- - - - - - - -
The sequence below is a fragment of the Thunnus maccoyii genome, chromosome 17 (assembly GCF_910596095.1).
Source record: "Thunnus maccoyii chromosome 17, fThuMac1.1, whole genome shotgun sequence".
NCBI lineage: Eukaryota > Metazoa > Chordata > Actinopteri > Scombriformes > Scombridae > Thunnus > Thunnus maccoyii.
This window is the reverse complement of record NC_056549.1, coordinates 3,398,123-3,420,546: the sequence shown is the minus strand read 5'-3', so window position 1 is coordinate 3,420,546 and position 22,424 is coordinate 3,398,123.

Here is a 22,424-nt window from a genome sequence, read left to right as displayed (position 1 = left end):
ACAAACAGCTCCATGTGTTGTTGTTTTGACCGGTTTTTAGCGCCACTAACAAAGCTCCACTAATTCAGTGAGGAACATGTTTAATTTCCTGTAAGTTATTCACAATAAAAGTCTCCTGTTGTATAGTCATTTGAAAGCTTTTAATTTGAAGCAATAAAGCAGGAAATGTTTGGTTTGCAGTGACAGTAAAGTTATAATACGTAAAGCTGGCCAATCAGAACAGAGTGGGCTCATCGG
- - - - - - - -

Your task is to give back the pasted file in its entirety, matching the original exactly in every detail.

The sequence below is a fragment of the Thunnus maccoyii genome, chromosome 17 (assembly GCF_910596095.1).
Source record: "Thunnus maccoyii chromosome 17, fThuMac1.1, whole genome shotgun sequence".
NCBI lineage: Eukaryota > Metazoa > Chordata > Actinopteri > Scombriformes > Scombridae > Thunnus > Thunnus maccoyii.
This window is the reverse complement of record NC_056549.1, coordinates 3,398,123-3,420,546: the sequence shown is the minus strand read 5'-3', so window position 1 is coordinate 3,420,546 and position 22,424 is coordinate 3,398,123.

Here is a 22,424-nt window from a genome sequence, read left to right as displayed (position 1 = left end):
ACAAACAGCTCCATGTGTTGTTGTTTTGACCGGTTTTTAGCGCCACTAACAAAGCTCCACTAATTCAGTGAGGAACATGTTTAATTTCCTGTAAGTTATTCACAATAAAAGTCTCCTGTTGTATAGTCATTTGAAAGCTTTTAATTTGAAGCAATAAAGCAGGAAATGTTTGGTTTGCAGTGACAGTAAAGTTATAATACGTAAAGCTGGCCAATCAGAACAGAGTGGGCTCATCGG